He’s not likely to recognize him, but Nick in the Morning would like to wish the actor and Peoria native David Ogden Stiers a happy 74th birthday. Born in what is now the OSF Saint Francis Medical Center, Stiers and his family lived in Peoria Heights and Chillicothe before moving out of the area shortly before starting high school.
Stiers may be most famous for the role of Maj. Charles Emerson Winchester III, the pompous doctor who shared a Hawkeye (Alan Alda) and BJ Hunnicutt (Mike Farrell) tent during the Korean War in the television series “M * A * S * H”. Stiers’ portrait earned two Emmy Award nominations.
Stiers’ performances on “M * A * S * H” were memorable, as was the show itself. It ran for almost 11 years and its final episode was the most watched of any TV series.
“M * A * S * H” was famous for its ensemble cast and regular customers who increased it. On the occasion of Stiers’ birth day, we thought of looking at five of our favorite “M * A * S * H” characters, permanent or periodic (as usual for this space, in no particular order).
Lieutenant Colonel Henry Blake (played by McLean Stevenson)
The first commander of 4077 was a fact, considering that Stevenson, like Stiers, is a native of central Illinois. Stevenson was born and raised in Bloomington-Normal. Known for wearing a University of Illinois sweater and his good-natured tolerance for Hawkeye and former running mate “Trapper John” McIntyre (Wayne Rogers), Blake was killed when Stevenson decided to leave the show and pursue other projects. “Hi, Larry” has never received the same attention as “M * A * S * H”, of course.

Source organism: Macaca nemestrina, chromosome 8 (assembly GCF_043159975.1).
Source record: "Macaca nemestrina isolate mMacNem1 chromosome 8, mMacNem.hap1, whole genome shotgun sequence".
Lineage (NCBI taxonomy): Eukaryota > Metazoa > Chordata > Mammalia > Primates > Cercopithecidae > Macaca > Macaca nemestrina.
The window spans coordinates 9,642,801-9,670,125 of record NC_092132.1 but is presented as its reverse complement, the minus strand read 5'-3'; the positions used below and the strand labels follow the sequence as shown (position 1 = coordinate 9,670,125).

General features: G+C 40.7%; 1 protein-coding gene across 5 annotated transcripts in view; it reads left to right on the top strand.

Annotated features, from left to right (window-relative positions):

Cpl. Max Klinger (played by Jamie Farr)
Everyone’s favorite transvestite soldier always tried to be discharged from the army, but his superiors never fell in love with his act. Klinger was the rare regular character who was not part of the film on which “M * A * S * H” was based, but became an integral part. His hometown of Toledo, Ohio, from which Farr also came, received constant mention. Toledo’s hot dog institute Tony Packo’s Cafe, which Nick in the Morning can vouch for, became famous in part thanks to Klinger’s mentions on the show.
Mag. Sidney Freedman (played by Allan Arbus)
Freedman was an army psychiatrist summoned occasionally to 4077 to help his members manage mental health problems and the stress of war. He has also given Klinger a few times and has never found him crazy enough for a discharge. Freedman appeared in 12 episodes. His most salient words could be applicable to any situation, come to think of it:
Col. Sherman T. Potter (played by Harry Morgan)
Originally from Hannibal, Mo., Potter certainly behaved this way. Blake’s replacement as 4077th commander was not to blame, but was also realistic enough to allow Hawkeye and the gang to be dismayed when situations required it. Potter became the protagonist of “AfterMASH”, a spin-off focused on his post-war practice in Missouri. That show reached “Hello, Larry” status.
Col. Sam Flagg (played by Edward Winter)
Flagg appeared in just seven episodes but was memorable as a paranoid American intelligence agent. On purpose, he was seriously injured to advance an investigation. He also crashed his Jeep into a brick wall and set himself on fire. Flagg was also famous for accusing Maj’s mumbling. Frank Burns (Larry Linville) to be a communist agent. That was a baseless red scare.